In other words either the ball or two opposing players must be between you and the opposing goal. The goalie is almost always one of the players, so the general case is either the ball or one defender must be between the player and the goal. In the picture above the right most red circle is an offside position. It is important to note that simply standing in an offside position is not an offense by itself. The referee will only blow the whistle if a player is an offsides position *and* involved in play. Standing in an offsides position while the ball is 50 yards away is ok, but as soon as the ball comes near the offsides player the whistle will below.

I consider offsides an anti-cherry picker rule. If it didn’t exist then each team would have one player stand directly beside the goal at all times. The game would devolve into kicking the ball the length of the field for the cherry picker to tap in. Lame.

A Matter of Time

I’ve been over bad calls and how instant replay can fix them. Now I have to convince you why it’s a bad idea and shouldn’t be done. I have two main arguments.

Soccer is unique in the sporting world in that the clock doesn’t stop. There are two 45 minute halves and play stops for brief moments on fouls and out of bounds. The only extended breaks are halftime and injuries. Teams get only three substitutions per game so physical fitness is critical in strategy. The USA national team is known for having not necessarily the most technical players in the world, but the most fit. They win games by wearing other teams down or beating them on fast counter attacks. See this beautiful goal against Brazil as an example.

That’s it. Very limited. As a defender if you foul in the box you give up a penalty kick. Therefore the rule of thumb is don’t foul in the box! Don’t even come close to fouling in the box! Don’t do something that could incorrectly be called a foul in the box! I think the game is better with this attitude than “cut it as close as you can and let the replay cameras decide”.

Video Games

So what does all of this have to do with video games exactly? Video games know what happened. There is no gray area that would require an in-depth instant replay analysis. True, but there are always lessons to be learned.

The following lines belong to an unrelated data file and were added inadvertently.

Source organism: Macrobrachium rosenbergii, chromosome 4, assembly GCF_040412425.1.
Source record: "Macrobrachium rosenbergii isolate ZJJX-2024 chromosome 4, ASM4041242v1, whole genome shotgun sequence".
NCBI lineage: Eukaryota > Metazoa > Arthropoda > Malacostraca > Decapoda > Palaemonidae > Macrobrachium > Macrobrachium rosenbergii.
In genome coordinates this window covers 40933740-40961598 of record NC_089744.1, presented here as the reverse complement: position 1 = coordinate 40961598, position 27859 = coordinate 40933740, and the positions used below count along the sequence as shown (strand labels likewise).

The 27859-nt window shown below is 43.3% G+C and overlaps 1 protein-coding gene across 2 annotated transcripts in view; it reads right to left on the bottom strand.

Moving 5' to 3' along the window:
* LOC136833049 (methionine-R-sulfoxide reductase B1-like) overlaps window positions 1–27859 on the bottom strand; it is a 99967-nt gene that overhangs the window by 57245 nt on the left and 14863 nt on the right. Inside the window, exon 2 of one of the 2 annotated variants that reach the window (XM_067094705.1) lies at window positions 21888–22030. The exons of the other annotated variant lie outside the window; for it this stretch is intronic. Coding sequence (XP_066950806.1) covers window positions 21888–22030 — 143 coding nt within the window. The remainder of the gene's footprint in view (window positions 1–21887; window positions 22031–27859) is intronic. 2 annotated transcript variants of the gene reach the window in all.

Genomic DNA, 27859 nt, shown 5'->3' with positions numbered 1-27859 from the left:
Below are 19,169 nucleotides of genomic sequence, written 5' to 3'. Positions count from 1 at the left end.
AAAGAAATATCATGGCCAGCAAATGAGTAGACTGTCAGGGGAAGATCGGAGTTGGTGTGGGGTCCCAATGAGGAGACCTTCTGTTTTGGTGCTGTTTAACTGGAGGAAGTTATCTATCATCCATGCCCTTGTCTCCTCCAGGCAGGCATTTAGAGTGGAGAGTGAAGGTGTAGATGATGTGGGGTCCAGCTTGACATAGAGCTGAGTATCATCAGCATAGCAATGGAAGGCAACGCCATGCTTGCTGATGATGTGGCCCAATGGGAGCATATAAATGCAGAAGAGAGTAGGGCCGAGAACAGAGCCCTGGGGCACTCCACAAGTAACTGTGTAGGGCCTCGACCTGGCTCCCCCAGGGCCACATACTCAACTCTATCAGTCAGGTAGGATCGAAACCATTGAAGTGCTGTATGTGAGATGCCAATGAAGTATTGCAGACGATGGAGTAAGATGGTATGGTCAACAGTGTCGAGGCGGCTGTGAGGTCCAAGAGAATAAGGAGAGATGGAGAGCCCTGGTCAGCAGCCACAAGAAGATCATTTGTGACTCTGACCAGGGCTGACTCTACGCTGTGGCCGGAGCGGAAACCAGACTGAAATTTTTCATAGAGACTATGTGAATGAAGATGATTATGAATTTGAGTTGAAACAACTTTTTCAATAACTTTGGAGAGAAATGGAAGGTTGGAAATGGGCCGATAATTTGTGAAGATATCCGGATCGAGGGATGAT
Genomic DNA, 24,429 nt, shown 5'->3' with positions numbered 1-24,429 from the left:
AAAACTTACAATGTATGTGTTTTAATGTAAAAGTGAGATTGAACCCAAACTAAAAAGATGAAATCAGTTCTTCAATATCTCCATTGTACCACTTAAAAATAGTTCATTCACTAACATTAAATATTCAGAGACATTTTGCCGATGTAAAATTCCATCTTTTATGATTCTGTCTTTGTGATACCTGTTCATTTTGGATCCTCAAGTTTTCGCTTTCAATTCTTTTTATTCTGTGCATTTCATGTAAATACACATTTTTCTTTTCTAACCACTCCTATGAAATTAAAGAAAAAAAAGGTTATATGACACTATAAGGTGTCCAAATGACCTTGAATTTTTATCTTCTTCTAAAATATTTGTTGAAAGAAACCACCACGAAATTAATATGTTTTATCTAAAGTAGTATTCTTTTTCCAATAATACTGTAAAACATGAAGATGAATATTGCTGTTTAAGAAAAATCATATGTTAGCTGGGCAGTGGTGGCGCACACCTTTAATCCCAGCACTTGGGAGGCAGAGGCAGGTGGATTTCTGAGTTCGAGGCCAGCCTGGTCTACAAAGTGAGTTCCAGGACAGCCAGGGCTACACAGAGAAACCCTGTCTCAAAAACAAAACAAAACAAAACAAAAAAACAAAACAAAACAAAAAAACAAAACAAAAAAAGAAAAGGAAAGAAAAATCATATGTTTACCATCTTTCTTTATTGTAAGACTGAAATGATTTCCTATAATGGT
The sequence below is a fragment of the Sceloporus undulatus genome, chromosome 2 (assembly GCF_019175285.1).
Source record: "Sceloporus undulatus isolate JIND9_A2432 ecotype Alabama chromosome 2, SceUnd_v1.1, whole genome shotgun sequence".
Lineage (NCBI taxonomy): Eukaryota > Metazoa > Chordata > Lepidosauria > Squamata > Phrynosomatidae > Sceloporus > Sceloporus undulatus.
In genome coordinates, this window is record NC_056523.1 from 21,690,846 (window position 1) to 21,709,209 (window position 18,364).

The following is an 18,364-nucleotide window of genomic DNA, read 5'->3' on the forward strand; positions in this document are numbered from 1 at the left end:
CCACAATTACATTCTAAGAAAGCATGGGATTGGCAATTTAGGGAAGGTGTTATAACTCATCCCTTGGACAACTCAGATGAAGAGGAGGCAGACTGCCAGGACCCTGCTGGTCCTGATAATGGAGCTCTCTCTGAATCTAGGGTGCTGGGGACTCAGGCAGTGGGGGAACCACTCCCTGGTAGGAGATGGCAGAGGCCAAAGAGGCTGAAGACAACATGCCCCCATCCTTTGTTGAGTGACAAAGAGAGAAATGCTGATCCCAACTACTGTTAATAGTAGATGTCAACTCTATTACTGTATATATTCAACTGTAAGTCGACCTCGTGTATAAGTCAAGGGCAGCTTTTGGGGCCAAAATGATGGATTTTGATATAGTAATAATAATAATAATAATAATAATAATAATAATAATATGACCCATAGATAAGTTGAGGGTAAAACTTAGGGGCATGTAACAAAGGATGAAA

Notice how subtle changes can drastically impact the meta-game of a game. By meta-game I refer the elements of strategy that exist beyond the surface. In soccer adding instant replay for offsides would change the meta-game to focus on pushing the limit every play and hoping to get a “cheap” goal while being onsides by the narrowest of margins.

Quake deathmatch has a meta-game completely different than what a first time player would expect. On the surface it’s about running around and shooting the enemy. It’s about hand eye coordination and movement strategy. At high levels of play it changes to become about map control and map running. It’s about memorizing the spawn times on the red armor, quad damage, and picking them up the exact moment they spawn. A top tier player will pick up all the items starving their enemy of anything powerful.

Starcraft is about macro – having lots of bases. Warcraft 3, a very similar game, is about micro – controlling small armies with surgical precision. Basketball meta can devolve into intentional fouls at the end of the game (which I loathe). Oregon Ducks football strategy, the blur offense, changed the meta to be about stupifyingly fast play calls.

The meta isn’t always hidden. Tetris is all about, surprise suprise, getting a Tetris. Pick 3 puzzles games usually focus on combos. Individual clears in either are near worthless if you are going for a high score.


I’ve probably spent two hours writing and re-writing this section. I just can’t seem to tie it together. Lesson learned: stick to programming topics.

In the end this post is a brain dump. If there are any golden nuggets of useful knowledge buried within the steaming pile then that’s at least some degree of success.